Patient care and research specialists at the University of California, San Francisco (UCSF) are committed to finding new ways to prevent and treat disease in people, and these efforts involve a form of clinical research called clinical trials.

A clinical trial directly involves a person or group of people. After a proposed treatment, drug therapy or device is found to be helpful and safe in animals in laboratories, it must also prove to be safe and effective in humans. This evaluation period is known as a clinical trial. A clinical trial also can study human behavior.

As a leading health sciences university, UCSF is actively involved in about 1,000 clinical trials. All trials are conducted in coordination with UCSF Medical Center, which serves as UCSF’s academic medical center and is ranked as one of the nation's top 10 hospitals by US News & World Report

Peter R. Carroll, MD, MPH, chair of the Department of Urology, talks with patient Richard Crisman in a clinic at UCSF.

Finding a Clinical Trial

To review a list of clinical trials available at UCSF, see “Find a Clinical Trial.” For a summary of clinical trials throughout the United States and the world that is maintained by the National Institutes of Health (NIH), see “NIH Clinical Trials.”

People who participate in clinical trials do so voluntarily and are known as research volunteers. Some trials are for adults only, while others are open to children, who may participate if permission is provided by an appropriate parent or guardian. The length of a clinical trial varies according to the questions it is trying to answer, and ranges from a few hours to several years.

While clinical trials are considered the fastest way to determine if a proposed intervention is safe and effective, they include both potential benefits and risks. A trial participant has the chance to receive a potentially promising treatment that is not available to the general public and to receive care at the nation’s top academic medical centers and research institutes.

Laura Esserman, MD, MBA

Laura Esserman, MD, MBA

However, those participating in clinical trials face the chance that their disease or condition will not improve with the experimental treatment, and they could experience adverse side effects, among other possible drawbacks.

Empowering Patients

What is most important for patients is knowledge about and access to clinical trials, so they have the opportunity to participate if they choose, emphasizes Laura Esserman, MD, MBA, director of the UCSF Carol Franc Buck Breast Care Center.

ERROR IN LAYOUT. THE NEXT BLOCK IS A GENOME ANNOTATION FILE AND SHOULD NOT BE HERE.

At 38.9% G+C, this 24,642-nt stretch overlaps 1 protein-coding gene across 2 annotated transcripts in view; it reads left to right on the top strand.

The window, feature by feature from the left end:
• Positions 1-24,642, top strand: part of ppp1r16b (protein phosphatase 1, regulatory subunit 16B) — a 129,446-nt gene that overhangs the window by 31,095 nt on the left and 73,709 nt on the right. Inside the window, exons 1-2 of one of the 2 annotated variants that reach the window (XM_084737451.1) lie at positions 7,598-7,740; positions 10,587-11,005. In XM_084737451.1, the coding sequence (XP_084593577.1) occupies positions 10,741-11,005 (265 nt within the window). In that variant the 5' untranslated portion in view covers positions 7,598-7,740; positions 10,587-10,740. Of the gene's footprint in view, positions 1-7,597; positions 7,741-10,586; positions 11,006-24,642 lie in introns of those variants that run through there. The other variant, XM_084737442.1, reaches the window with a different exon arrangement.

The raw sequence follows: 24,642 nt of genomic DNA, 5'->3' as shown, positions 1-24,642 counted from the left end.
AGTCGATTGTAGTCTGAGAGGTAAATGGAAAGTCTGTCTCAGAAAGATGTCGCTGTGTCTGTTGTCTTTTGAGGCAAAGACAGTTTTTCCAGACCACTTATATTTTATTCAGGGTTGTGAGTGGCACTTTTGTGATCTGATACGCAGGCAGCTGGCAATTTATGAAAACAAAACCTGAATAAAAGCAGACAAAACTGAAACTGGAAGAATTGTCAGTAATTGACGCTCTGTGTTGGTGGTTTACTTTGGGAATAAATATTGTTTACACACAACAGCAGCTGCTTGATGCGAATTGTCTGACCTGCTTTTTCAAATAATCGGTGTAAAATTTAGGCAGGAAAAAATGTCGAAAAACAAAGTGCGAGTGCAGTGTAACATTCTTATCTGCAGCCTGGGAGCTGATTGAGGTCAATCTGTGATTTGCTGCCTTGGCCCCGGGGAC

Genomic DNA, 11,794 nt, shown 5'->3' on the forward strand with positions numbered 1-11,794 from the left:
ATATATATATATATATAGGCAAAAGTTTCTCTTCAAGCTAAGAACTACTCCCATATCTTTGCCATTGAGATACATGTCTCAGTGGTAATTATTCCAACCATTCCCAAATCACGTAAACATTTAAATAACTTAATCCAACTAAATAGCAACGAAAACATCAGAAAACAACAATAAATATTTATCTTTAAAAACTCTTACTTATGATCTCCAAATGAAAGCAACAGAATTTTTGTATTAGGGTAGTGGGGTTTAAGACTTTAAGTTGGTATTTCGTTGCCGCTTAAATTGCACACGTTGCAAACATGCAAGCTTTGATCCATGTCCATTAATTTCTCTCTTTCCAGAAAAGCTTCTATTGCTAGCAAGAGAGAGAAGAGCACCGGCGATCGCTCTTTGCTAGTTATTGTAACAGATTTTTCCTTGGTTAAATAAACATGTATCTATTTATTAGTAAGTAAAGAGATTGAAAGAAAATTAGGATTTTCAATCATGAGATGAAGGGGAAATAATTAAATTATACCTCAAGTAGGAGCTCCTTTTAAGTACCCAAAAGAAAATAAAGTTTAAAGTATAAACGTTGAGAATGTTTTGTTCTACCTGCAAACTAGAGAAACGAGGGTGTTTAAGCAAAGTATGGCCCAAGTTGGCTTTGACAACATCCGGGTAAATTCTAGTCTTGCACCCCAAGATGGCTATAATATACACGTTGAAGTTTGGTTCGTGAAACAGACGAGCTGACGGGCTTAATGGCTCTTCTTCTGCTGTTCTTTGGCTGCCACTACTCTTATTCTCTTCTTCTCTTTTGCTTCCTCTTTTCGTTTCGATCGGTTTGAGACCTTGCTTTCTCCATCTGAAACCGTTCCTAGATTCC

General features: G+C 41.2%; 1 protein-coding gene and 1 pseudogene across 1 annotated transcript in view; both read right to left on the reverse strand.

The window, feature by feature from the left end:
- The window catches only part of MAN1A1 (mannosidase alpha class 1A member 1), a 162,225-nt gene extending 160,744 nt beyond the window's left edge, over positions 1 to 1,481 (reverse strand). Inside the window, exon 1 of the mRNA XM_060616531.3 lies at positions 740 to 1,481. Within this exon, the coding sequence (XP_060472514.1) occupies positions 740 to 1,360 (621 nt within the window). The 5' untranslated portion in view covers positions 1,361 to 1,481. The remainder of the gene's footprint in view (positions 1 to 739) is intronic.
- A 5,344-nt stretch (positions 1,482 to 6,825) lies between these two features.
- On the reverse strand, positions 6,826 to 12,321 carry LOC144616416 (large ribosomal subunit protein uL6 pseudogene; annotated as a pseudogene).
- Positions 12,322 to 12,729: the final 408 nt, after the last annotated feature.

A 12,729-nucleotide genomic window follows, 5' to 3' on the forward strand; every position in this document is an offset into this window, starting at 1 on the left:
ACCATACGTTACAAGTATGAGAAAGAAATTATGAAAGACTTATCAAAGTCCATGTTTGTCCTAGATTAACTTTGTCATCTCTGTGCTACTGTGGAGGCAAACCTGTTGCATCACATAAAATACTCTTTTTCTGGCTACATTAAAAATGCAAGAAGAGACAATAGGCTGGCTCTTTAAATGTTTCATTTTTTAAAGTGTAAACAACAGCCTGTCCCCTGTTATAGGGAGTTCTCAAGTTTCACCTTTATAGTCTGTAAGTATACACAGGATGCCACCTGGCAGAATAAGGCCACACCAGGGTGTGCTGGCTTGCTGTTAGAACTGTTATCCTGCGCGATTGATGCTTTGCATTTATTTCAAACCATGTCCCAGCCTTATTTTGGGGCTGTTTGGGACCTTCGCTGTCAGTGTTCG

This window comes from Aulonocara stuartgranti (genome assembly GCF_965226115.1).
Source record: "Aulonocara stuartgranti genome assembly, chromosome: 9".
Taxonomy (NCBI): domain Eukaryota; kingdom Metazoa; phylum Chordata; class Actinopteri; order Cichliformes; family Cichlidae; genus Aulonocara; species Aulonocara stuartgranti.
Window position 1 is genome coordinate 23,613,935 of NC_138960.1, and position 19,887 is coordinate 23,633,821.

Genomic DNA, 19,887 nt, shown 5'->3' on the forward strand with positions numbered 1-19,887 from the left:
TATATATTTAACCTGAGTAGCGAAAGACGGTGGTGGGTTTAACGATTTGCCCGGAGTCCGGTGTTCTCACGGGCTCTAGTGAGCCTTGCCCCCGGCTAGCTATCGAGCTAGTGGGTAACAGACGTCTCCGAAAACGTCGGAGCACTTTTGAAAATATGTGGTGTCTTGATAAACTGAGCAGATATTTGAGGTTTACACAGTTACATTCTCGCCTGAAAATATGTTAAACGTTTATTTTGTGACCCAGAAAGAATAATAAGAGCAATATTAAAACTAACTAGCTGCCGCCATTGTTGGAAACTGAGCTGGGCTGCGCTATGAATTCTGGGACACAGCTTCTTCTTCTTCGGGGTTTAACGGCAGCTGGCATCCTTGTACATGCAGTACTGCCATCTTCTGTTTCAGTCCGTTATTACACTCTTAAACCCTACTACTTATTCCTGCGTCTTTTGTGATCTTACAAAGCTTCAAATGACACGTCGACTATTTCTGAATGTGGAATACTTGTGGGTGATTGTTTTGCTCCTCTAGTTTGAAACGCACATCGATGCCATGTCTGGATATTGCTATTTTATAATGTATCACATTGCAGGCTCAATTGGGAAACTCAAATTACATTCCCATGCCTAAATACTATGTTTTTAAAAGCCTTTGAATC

In 2009, the Buck Center joined with QuantumLeap Healthcare Collaborative and the Safeway Foundation in launching the nation’s first clinical trial matching service dedicated exclusively to breast cancer: BreastCancerTrials.org.

“Our aim with this site is to empower patients with information about the best treatment options available today and to spur new discoveries that will inform breast cancer care in the future,” Esserman says. “Most women who get a breast cancer diagnosis today will survive – and every advance has come as a result of a clinical trial.”

Rules on Approval and Adherence

The details of a clinical trial, including all tests and procedures used in the trial, are outlined in a research plan, usually called a protocol. Before a clinical trial can begin, the protocol must be approved by an institutional review board. At UCSF, this group is called the Committee on Human Research (CHR).

After a clinical trial is approved by the CHR, a UCSF team of researchers, clinicians and other patient care specialists oversees the trial and all interactions with the research volunteers. This team follows strict rules set forth by the US Food and Drug Administration and other government agencies regarding clinical trial processes. The rules ensure that people who participate in clinical trials are treated as safely as possible.

A clinical trial is paid for by the organization that sponsors the research, which may be a drug or medical device company, as well as by private foundations, gifts to UCSF, faculty members on the trial team or the departments of the UCSF faculty members.

More Information

More information about clinical trials and participating in a trial at UCSF is available at Volunteers for Clinical Research at UCSF.